C70 DBR1 Chronometer watch

Chronometer Watch

The only benefit I see to a watch being made of wood is that it can be burned. to Patek Philippe, that don’t submit their timepieces for chronometer certification (and just find other reasons to charge more) but still keep time as well or better than those brands lined up at the church door.

Modern engineering and manufacturing means that it isn’t as hard as it used to be for a watch to keep time to within minus-four to plus-six seconds per day. Even a well-adjusted low-end ETA movement can achieve this, and, frankly, I think you should expect this sort of performance out of any watch you buy these days, especially one in the price range you’re looking in, whether certified or not.

The Slimmest Watch In The Universe?

Dear Snob,

I was recently browsing the internet and came across an article showing me a watch from an Indian company called Titan, which makes a watch it claims to be the slimmest watch in the universe called Titan Edge. Apparently the watch uses quartz movement designed in-house, is only about 3.5 millimeters in thickness and the movement is only about 1.5 millimeters in thickness. What is your take on this watch? Does it mean that the rest of the world is catching up with Japanese quartz movements?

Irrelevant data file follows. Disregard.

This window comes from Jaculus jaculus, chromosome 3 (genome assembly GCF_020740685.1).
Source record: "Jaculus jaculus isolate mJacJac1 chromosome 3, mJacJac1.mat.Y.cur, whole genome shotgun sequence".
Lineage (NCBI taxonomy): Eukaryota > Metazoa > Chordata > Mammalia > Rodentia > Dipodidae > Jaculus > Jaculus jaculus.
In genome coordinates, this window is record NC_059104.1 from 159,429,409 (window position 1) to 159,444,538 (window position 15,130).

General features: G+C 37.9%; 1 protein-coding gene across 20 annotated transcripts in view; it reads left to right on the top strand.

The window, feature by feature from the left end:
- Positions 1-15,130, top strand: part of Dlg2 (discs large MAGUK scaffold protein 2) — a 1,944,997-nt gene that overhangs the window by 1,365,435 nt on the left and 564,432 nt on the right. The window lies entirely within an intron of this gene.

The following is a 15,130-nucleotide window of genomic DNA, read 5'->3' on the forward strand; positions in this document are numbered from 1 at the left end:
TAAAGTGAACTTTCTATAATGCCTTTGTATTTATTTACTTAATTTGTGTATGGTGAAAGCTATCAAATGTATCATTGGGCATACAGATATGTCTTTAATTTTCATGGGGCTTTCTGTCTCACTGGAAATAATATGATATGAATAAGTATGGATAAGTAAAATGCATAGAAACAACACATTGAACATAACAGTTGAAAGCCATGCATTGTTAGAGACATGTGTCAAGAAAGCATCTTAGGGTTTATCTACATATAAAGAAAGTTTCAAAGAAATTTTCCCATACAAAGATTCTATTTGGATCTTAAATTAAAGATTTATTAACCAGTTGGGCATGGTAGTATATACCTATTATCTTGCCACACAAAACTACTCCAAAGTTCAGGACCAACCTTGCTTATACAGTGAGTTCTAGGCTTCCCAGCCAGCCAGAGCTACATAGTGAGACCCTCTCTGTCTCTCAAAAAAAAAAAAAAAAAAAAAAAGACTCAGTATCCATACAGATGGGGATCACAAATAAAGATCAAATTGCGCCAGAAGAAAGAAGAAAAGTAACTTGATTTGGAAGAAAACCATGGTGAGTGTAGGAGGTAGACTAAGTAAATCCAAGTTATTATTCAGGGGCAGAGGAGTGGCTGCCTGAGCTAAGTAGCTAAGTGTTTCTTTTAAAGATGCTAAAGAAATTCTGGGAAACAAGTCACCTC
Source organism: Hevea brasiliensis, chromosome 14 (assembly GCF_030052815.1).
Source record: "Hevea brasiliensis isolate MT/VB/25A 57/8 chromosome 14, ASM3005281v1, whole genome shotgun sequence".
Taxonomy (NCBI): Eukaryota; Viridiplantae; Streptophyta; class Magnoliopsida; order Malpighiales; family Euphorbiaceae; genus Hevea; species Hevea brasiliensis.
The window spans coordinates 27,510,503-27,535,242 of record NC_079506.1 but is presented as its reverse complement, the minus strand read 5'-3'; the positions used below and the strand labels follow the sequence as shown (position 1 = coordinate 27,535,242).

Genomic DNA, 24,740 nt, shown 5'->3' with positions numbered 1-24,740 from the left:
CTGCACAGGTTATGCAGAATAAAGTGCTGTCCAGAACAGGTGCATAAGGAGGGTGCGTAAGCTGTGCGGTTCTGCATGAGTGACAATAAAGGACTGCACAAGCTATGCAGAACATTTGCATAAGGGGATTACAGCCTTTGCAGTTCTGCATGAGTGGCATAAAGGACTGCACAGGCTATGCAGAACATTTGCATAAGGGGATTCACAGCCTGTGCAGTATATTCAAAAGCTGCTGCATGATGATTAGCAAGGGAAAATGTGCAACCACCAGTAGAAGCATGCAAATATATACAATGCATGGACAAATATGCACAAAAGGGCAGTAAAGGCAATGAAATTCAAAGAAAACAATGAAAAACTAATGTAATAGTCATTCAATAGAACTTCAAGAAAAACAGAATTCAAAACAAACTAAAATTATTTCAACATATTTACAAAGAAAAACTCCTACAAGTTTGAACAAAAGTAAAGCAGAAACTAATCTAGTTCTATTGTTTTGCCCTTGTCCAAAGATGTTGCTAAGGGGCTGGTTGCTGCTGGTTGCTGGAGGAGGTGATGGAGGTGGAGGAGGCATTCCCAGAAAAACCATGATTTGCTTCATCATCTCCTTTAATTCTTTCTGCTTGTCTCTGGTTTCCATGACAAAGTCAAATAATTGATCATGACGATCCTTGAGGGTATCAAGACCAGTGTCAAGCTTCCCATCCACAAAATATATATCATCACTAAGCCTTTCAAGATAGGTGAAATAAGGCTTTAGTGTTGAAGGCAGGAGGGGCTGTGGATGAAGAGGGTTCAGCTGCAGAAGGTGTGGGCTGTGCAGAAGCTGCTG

Quite a claim — “slimmest watch in the universe.” Has India done some pioneering space travel while I wasn’t paying attention? Frankly, I also don’t pay attention to quartz watches, and 3.5 millimeter is just barely more svelte than some Piagets, Vacherons and Jaegers, which measure somewhere between four and five millimeters. These are truly remarkable, since they make use of beautifully decorated mechanical movements. But if that is considered “catching up” with Japanese quartz movements, it is a dubious achievement at best.

Question from a Watch Knob

I am a graduating high school student with (sadly) no steady source of income. I recently developed an interest in watches after receiving a Seiko Solar for an early Christmas present. I wanted to know of your opinion on wooden watches, such as the ones made by Tense and WeWOOD, which seem to be the leading brands. I don't have the money to afford a real timepiece, but I would still like to have some originality in my future watch. Please advise.
Source: www.askmen.com
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